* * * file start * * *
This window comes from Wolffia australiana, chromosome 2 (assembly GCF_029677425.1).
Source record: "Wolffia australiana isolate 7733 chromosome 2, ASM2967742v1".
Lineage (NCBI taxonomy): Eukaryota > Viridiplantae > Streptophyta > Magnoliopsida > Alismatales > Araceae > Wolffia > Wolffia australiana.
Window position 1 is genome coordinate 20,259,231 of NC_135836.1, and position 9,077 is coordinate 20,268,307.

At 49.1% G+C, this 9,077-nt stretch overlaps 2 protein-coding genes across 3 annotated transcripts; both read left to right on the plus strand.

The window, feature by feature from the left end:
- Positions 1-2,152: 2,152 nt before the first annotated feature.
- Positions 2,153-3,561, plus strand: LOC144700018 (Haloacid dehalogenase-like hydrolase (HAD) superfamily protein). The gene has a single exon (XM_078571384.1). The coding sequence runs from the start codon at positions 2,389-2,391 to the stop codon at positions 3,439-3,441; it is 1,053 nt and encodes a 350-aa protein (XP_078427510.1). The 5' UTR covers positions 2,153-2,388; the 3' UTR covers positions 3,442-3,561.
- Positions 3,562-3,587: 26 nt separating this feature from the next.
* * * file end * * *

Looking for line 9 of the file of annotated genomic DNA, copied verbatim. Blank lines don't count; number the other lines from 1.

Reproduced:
- Positions 3,562-3,587: 26 nt separating this feature from the next.